- Promoting fair labour practices and human rights
- Incorporating ESG factors into investment decisions
Several Indian banks such as HDFC Bank, Axis Bank, ICICI Bank, and SBI are leading the way on sustainable banking. As more financial providers hop onto this bandwagon, India will be better placed to meet its climate goals.
7. Banking-as-a-Service (BaaS): Creating new revenue streams
A growing number of third parties like fintech startups and retailers are leveraging the capabilities of traditional banks to offer banking services such as account opening, deposit-taking, and payments processing – under their own brand name.
BaaS benefits both banks and non-financial companies. Banks can use it to diversify their revenue streams, reach new customer segments, and create new partnerships. Meanwhile, non-financial companies can use it to offer new services to their customers, improve customer retention, and drive growth.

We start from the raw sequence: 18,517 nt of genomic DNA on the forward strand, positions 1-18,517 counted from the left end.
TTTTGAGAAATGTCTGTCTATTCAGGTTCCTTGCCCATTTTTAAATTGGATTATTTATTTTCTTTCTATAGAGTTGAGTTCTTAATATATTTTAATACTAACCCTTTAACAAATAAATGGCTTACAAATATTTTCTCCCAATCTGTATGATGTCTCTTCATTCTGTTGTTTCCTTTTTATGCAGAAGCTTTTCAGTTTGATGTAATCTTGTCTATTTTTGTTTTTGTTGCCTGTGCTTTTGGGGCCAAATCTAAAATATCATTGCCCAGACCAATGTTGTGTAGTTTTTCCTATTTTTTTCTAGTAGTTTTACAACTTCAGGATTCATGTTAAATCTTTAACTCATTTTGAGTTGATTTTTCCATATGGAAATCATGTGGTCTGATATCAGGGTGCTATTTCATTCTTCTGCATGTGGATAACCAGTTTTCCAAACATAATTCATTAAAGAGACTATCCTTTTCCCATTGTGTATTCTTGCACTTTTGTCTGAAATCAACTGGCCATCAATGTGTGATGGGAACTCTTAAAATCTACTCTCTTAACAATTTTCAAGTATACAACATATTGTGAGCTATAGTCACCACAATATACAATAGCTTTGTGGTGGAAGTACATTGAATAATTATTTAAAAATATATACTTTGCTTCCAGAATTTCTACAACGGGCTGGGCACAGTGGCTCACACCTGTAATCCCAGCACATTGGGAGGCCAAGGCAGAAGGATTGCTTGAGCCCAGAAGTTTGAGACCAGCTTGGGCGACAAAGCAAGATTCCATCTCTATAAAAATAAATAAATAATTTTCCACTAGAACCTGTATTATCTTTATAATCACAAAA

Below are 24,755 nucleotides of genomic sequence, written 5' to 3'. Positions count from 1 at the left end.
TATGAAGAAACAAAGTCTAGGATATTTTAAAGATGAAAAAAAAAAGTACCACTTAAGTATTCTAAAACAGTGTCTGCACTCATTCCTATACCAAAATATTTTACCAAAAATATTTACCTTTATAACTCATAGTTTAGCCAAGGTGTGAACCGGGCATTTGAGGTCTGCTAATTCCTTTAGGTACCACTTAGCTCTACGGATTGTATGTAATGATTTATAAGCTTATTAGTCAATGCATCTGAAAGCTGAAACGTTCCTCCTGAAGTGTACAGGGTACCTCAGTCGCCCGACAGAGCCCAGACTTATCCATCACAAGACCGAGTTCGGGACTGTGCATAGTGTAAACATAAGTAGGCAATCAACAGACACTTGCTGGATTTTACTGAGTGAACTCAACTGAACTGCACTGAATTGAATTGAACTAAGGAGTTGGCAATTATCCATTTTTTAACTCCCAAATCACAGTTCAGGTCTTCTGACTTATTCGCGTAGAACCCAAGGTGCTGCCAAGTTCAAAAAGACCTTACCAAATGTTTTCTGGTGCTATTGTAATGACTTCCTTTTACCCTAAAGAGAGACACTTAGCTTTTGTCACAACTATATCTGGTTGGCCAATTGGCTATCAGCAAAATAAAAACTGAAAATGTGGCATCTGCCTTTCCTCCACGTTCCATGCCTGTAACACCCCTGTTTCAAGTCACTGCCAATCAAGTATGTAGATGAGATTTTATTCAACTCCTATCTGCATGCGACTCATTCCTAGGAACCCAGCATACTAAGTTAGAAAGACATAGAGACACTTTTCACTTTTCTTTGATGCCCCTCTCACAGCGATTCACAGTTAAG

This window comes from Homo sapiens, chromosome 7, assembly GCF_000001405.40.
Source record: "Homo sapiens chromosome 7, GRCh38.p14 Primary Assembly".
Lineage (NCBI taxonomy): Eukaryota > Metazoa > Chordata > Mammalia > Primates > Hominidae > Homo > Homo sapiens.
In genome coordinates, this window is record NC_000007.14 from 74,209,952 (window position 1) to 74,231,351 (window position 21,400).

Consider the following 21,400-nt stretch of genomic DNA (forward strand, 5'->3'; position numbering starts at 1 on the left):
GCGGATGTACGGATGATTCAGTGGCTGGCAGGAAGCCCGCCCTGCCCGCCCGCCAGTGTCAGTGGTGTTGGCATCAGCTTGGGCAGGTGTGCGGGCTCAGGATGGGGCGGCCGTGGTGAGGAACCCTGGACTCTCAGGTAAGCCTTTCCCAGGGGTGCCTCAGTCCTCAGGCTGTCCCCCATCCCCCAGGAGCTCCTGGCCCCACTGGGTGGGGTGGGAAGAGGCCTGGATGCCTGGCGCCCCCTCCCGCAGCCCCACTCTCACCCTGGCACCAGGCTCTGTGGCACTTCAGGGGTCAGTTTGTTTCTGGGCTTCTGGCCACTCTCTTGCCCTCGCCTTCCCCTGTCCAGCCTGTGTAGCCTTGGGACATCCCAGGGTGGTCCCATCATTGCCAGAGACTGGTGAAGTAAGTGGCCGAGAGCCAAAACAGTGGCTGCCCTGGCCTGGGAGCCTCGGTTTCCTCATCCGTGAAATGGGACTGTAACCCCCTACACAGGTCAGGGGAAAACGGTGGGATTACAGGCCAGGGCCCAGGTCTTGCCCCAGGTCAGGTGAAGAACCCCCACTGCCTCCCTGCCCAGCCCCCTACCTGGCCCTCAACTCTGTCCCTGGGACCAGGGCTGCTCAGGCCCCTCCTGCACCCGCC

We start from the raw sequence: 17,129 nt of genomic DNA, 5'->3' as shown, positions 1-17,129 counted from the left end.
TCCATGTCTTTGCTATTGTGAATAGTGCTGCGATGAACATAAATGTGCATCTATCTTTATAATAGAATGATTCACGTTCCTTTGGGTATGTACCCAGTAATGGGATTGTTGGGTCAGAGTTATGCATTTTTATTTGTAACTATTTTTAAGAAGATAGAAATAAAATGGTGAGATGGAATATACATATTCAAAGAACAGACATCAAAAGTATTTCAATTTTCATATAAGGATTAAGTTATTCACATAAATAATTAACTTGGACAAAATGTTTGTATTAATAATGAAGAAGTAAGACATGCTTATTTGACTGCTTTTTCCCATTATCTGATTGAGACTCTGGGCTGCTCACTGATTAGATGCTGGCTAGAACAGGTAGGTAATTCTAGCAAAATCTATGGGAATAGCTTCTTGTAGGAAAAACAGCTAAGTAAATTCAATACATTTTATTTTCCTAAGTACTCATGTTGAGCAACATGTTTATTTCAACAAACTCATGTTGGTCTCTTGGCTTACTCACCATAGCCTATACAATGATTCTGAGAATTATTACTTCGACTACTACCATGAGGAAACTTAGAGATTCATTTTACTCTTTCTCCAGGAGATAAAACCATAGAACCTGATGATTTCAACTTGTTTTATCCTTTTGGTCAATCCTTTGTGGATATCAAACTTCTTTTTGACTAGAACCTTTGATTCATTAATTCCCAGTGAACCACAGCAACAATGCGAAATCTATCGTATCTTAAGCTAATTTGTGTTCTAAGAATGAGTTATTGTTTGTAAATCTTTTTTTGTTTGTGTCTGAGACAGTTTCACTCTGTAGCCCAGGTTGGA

These seven trends are democratising banking, and fostering a singular customer experience. The common denominator across all of them is technology. It’s my belief that AI-based hyper-personalisation, customer data platforms, secure integration management, analytics, customer lifecycle management tools, and collaboration technologies will help banks scale and create an ecosystem that’s agile, transparent, open, and secure.
How Salesforce can help
With Salesforce Financial Services Cloud, your teams will have all the data and tools they need at their fingertips to fulfil customers’ financial wellness needs and provide seamless experiences. Our Customer 360 platform is designed with a customer-centric approach and powerful automation capabilities to help you build customer trust, cost-efficiently.
Evolving customer expectations and increasing competition are making it more challenging for banks to stay relevant. But visionary organisations know that putting customers at the centre of their business, collaborating with other industry players, and investing in automation are key to success. These goals may not be achieved overnight, but by starting on them now, banks can cement their reputation as trusted partners in their customers’ lives.